The 2012 International Fire/EMS Safety & Health Week theme is “Rules you can live by.” If you have been in the fire service for 12 months, you know the rules that will keep you from getting injured, killed, fired, voted out or disciplined. You have also seen or read about most of these rules broken by other firefighters with no negative consequences. The longer you are in the service the more rules you will see broken or not enforced and sometimes even rewarded.
Not following the rules is part of our culture and what the public has come to expect from us. Society gives us permission not to follow the rules. We get these special privileges because people call us when they are having a really bad day that is getting worse and endangering their lives and property.
Our country was founded on the principle that people are endowed by their creator with inalienable rights; among which are Life, Liberty and the Pursuit of Happiness. When your house is on fire, your life, liberty and pursuit of happiness are in jeopardy. If nothing is done, your neighbors rights are at risk as well. Left unchecked, the entire community can be lost.
From the beginning of the United States of America, society has expected firemen (today we are called firefighters) to come fix the problem. We have done this willingly with great pride, skill, courage and sacrifice. All the while we are being cheered on by an adoring public. Even our death is commended by God; John 15:13 “Greater love has no man than this that a man lay down his life for his friends.” How many times have you heard this Bible passage at a firefighter funeral? When we get killed, it is a line-of-duty death (LODD) and the whole town turns out to show respect and share grief. We have been doing this for almost 300 years.
The number one Life Safety Initiative of the National Fallen Firefighters Foundation's "Everyone Goes Home" campaign is, "Define and advocate the need for a cultural change within the fire service relating to safety; incorporating leadership, management, supervision, accountability and personal responsibility." When the leaders of the fire service wrote this more than eight years ago, I was there. They knew the firefighter injury and death problem was not a lack of rules, or lack of knowledge of the rules, or lack of training on the rules, or lack of the ability to follow the rules. It was the fact that firefighters and fire departments pick and choose what rules to follow and what rules to ignore. In 1974, renowned author Frank Brannigan said, “We are not killing firemen in any new ways.”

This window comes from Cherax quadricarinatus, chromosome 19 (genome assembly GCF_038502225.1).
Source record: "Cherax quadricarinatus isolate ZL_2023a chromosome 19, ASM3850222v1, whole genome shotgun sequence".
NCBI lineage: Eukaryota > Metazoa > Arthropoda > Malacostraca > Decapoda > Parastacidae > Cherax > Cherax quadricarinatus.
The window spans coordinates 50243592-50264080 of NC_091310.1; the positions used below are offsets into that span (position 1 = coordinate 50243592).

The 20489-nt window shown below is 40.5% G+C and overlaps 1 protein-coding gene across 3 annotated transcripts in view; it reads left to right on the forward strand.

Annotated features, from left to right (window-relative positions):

Brannigan’s statement was confirmed in 2010 by Drs. Kunadharaju, Smith and DeJoy, from the College of Public Health at the University of Georgia, in a published paper titled "Line of Duty Deaths among U.S. Firefighters: An Analysis of Fatality Investigations." They studied 189 National Institute for Occupational Safety and Health (NIOSH) reports that included 213 LODDs from 2004 to 2009. The NIOSH reports made a total of 1,167 recommendations to reduce firefighter injury and death. The researchers categorized the recommendations into five factors:
- Incident Command
The researchers applied root-cause analysis techniques to the data set to determine the basic or higher order causes that they classified as: under resourcing; inadequate preparation for/anticipation of adverse events; incomplete adoption of incident command procedures; and sub-optimal personnel readiness. An important point they made is that these higher order causes "…do not provide any definitive insights as to their origin," but "… may actually be tapping the basic culture of firefighting."